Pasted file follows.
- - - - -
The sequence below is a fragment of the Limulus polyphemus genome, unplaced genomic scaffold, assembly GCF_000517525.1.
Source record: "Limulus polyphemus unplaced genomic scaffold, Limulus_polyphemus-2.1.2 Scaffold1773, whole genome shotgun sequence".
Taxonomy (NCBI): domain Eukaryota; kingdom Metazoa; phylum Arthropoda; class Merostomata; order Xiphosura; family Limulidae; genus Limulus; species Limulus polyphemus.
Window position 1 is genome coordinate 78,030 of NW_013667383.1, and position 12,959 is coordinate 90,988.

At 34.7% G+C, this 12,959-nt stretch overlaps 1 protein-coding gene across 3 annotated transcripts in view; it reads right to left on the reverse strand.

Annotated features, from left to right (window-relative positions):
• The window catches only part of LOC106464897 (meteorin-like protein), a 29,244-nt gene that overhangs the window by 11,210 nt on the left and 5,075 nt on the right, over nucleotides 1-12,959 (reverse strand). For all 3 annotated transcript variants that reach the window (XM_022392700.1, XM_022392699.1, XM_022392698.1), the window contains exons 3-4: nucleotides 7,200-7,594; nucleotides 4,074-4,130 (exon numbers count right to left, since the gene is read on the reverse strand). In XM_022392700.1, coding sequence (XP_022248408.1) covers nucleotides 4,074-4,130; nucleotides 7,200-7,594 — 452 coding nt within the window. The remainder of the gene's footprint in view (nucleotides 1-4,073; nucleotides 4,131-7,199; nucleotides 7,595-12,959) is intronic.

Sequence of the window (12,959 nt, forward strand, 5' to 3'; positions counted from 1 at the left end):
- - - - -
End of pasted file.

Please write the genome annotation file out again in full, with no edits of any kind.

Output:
The sequence below is a fragment of the Limulus polyphemus genome, unplaced genomic scaffold, assembly GCF_000517525.1.
Source record: "Limulus polyphemus unplaced genomic scaffold, Limulus_polyphemus-2.1.2 Scaffold1773, whole genome shotgun sequence".
Taxonomy (NCBI): domain Eukaryota; kingdom Metazoa; phylum Arthropoda; class Merostomata; order Xiphosura; family Limulidae; genus Limulus; species Limulus polyphemus.
Window position 1 is genome coordinate 78,030 of NW_013667383.1, and position 12,959 is coordinate 90,988.

At 34.7% G+C, this 12,959-nt stretch overlaps 1 protein-coding gene across 3 annotated transcripts in view; it reads right to left on the reverse strand.

Annotated features, from left to right (window-relative positions):
• The window catches only part of LOC106464897 (meteorin-like protein), a 29,244-nt gene that overhangs the window by 11,210 nt on the left and 5,075 nt on the right, over nucleotides 1-12,959 (reverse strand). For all 3 annotated transcript variants that reach the window (XM_022392700.1, XM_022392699.1, XM_022392698.1), the window contains exons 3-4: nucleotides 7,200-7,594; nucleotides 4,074-4,130 (exon numbers count right to left, since the gene is read on the reverse strand). In XM_022392700.1, coding sequence (XP_022248408.1) covers nucleotides 4,074-4,130; nucleotides 7,200-7,594 — 452 coding nt within the window. The remainder of the gene's footprint in view (nucleotides 1-4,073; nucleotides 4,131-7,199; nucleotides 7,595-12,959) is intronic.

Sequence of the window (12,959 nt, forward strand, 5' to 3'; positions counted from 1 at the left end):